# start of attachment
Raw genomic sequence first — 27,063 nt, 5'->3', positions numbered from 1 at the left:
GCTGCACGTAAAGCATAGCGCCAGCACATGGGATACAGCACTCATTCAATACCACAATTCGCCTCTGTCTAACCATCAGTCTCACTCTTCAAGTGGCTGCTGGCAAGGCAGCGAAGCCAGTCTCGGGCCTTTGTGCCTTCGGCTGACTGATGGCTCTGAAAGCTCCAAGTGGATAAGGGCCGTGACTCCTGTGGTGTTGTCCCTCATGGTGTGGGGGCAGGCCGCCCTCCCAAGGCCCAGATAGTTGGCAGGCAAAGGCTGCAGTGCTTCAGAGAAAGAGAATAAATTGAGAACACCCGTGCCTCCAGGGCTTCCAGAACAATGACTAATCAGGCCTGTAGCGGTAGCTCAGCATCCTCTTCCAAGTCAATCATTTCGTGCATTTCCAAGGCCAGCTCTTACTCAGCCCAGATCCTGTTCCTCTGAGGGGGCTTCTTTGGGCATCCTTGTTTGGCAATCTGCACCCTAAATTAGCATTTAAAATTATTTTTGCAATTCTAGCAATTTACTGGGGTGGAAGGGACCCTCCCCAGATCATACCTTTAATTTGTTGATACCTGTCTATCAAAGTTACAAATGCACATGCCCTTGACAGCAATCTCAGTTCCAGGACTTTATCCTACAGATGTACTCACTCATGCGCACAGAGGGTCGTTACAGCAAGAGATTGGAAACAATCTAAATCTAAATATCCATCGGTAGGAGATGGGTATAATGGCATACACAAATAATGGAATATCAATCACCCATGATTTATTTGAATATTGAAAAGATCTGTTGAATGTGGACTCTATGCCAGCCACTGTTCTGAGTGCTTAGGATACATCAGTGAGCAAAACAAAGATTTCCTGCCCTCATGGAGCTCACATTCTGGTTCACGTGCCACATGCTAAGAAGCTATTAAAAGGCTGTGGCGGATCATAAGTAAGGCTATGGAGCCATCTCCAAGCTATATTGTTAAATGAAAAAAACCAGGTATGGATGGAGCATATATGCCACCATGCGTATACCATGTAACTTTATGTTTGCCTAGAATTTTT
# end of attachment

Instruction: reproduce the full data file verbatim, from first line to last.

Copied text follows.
Raw genomic sequence first — 27,063 nt, 5'->3', positions numbered from 1 at the left:
GCTGCACGTAAAGCATAGCGCCAGCACATGGGATACAGCACTCATTCAATACCACAATTCGCCTCTGTCTAACCATCAGTCTCACTCTTCAAGTGGCTGCTGGCAAGGCAGCGAAGCCAGTCTCGGGCCTTTGTGCCTTCGGCTGACTGATGGCTCTGAAAGCTCCAAGTGGATAAGGGCCGTGACTCCTGTGGTGTTGTCCCTCATGGTGTGGGGGCAGGCCGCCCTCCCAAGGCCCAGATAGTTGGCAGGCAAAGGCTGCAGTGCTTCAGAGAAAGAGAATAAATTGAGAACACCCGTGCCTCCAGGGCTTCCAGAACAATGACTAATCAGGCCTGTAGCGGTAGCTCAGCATCCTCTTCCAAGTCAATCATTTCGTGCATTTCCAAGGCCAGCTCTTACTCAGCCCAGATCCTGTTCCTCTGAGGGGGCTTCTTTGGGCATCCTTGTTTGGCAATCTGCACCCTAAATTAGCATTTAAAATTATTTTTGCAATTCTAGCAATTTACTGGGGTGGAAGGGACCCTCCCCAGATCATACCTTTAATTTGTTGATACCTGTCTATCAAAGTTACAAATGCACATGCCCTTGACAGCAATCTCAGTTCCAGGACTTTATCCTACAGATGTACTCACTCATGCGCACAGAGGGTCGTTACAGCAAGAGATTGGAAACAATCTAAATCTAAATATCCATCGGTAGGAGATGGGTATAATGGCATACACAAATAATGGAATATCAATCACCCATGATTTATTTGAATATTGAAAAGATCTGTTGAATGTGGACTCTATGCCAGCCACTGTTCTGAGTGCTTAGGATACATCAGTGAGCAAAACAAAGATTTCCTGCCCTCATGGAGCTCACATTCTGGTTCACGTGCCACATGCTAAGAAGCTATTAAAAGGCTGTGGCGGATCATAAGTAAGGCTATGGAGCCATCTCCAAGCTATATTGTTAAATGAAAAAAACCAGGTATGGATGGAGCATATATGCCACCATGCGTATACCATGTAACTTTATGTTTGCCTAGAATTTTT